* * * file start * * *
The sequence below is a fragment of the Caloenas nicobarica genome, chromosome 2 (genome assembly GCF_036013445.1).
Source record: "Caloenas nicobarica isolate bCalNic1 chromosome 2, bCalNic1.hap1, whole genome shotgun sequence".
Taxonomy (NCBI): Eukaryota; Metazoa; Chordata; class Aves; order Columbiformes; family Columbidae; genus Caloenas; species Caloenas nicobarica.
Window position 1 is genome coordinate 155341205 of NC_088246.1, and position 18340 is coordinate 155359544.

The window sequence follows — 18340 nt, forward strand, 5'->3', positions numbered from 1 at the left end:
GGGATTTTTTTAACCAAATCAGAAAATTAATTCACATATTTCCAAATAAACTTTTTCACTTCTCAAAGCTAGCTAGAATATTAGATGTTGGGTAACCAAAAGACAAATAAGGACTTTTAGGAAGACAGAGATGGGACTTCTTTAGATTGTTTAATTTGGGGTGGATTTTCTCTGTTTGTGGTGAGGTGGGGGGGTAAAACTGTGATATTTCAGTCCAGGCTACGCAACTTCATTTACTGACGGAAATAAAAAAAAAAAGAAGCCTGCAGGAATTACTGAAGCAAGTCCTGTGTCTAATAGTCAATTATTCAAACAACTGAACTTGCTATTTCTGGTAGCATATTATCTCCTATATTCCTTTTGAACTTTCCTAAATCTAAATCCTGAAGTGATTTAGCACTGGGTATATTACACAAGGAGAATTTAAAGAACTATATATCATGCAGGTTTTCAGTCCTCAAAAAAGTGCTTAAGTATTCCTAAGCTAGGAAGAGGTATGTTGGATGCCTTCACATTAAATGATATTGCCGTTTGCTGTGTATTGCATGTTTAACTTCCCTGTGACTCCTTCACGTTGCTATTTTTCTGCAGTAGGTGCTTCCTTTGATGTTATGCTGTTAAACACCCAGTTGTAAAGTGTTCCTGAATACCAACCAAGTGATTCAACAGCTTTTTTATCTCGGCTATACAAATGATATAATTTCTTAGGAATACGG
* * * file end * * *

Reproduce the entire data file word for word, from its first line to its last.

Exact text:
The sequence below is a fragment of the Caloenas nicobarica genome, chromosome 2 (genome assembly GCF_036013445.1).
Source record: "Caloenas nicobarica isolate bCalNic1 chromosome 2, bCalNic1.hap1, whole genome shotgun sequence".
Taxonomy (NCBI): Eukaryota; Metazoa; Chordata; class Aves; order Columbiformes; family Columbidae; genus Caloenas; species Caloenas nicobarica.
Window position 1 is genome coordinate 155341205 of NC_088246.1, and position 18340 is coordinate 155359544.

The window sequence follows — 18340 nt, forward strand, 5'->3', positions numbered from 1 at the left end:
GGGATTTTTTTAACCAAATCAGAAAATTAATTCACATATTTCCAAATAAACTTTTTCACTTCTCAAAGCTAGCTAGAATATTAGATGTTGGGTAACCAAAAGACAAATAAGGACTTTTAGGAAGACAGAGATGGGACTTCTTTAGATTGTTTAATTTGGGGTGGATTTTCTCTGTTTGTGGTGAGGTGGGGGGGTAAAACTGTGATATTTCAGTCCAGGCTACGCAACTTCATTTACTGACGGAAATAAAAAAAAAAAGAAGCCTGCAGGAATTACTGAAGCAAGTCCTGTGTCTAATAGTCAATTATTCAAACAACTGAACTTGCTATTTCTGGTAGCATATTATCTCCTATATTCCTTTTGAACTTTCCTAAATCTAAATCCTGAAGTGATTTAGCACTGGGTATATTACACAAGGAGAATTTAAAGAACTATATATCATGCAGGTTTTCAGTCCTCAAAAAAGTGCTTAAGTATTCCTAAGCTAGGAAGAGGTATGTTGGATGCCTTCACATTAAATGATATTGCCGTTTGCTGTGTATTGCATGTTTAACTTCCCTGTGACTCCTTCACGTTGCTATTTTTCTGCAGTAGGTGCTTCCTTTGATGTTATGCTGTTAAACACCCAGTTGTAAAGTGTTCCTGAATACCAACCAAGTGATTCAACAGCTTTTTTATCTCGGCTATACAAATGATATAATTTCTTAGGAATACGG